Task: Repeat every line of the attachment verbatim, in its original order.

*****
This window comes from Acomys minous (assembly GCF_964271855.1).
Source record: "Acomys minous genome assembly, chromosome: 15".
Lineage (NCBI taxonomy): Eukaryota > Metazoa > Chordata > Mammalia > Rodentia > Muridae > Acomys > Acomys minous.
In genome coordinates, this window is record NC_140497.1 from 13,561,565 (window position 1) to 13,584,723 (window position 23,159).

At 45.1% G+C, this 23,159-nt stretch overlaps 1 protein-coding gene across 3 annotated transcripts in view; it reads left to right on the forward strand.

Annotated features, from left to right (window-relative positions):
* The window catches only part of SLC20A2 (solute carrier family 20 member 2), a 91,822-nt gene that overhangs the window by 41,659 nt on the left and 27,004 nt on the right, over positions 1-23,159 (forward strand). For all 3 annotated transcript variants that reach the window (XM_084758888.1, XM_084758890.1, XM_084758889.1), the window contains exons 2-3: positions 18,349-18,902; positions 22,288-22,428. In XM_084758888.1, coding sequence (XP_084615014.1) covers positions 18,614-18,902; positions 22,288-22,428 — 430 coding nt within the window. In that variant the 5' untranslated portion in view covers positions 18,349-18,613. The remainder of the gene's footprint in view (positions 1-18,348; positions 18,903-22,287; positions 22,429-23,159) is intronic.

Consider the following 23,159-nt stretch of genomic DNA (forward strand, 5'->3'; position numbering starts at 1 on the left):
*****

This window comes from Acomys minous (assembly GCF_964271855.1).
Source record: "Acomys minous genome assembly, chromosome: 15".
Lineage (NCBI taxonomy): Eukaryota > Metazoa > Chordata > Mammalia > Rodentia > Muridae > Acomys > Acomys minous.
In genome coordinates, this window is record NC_140497.1 from 13,561,565 (window position 1) to 13,584,723 (window position 23,159).

At 45.1% G+C, this 23,159-nt stretch overlaps 1 protein-coding gene across 3 annotated transcripts in view; it reads left to right on the forward strand.

Annotated features, from left to right (window-relative positions):
* The window catches only part of SLC20A2 (solute carrier family 20 member 2), a 91,822-nt gene that overhangs the window by 41,659 nt on the left and 27,004 nt on the right, over positions 1-23,159 (forward strand). For all 3 annotated transcript variants that reach the window (XM_084758888.1, XM_084758890.1, XM_084758889.1), the window contains exons 2-3: positions 18,349-18,902; positions 22,288-22,428. In XM_084758888.1, coding sequence (XP_084615014.1) covers positions 18,614-18,902; positions 22,288-22,428 — 430 coding nt within the window. In that variant the 5' untranslated portion in view covers positions 18,349-18,613. The remainder of the gene's footprint in view (positions 1-18,348; positions 18,903-22,287; positions 22,429-23,159) is intronic.

Consider the following 23,159-nt stretch of genomic DNA (forward strand, 5'->3'; position numbering starts at 1 on the left):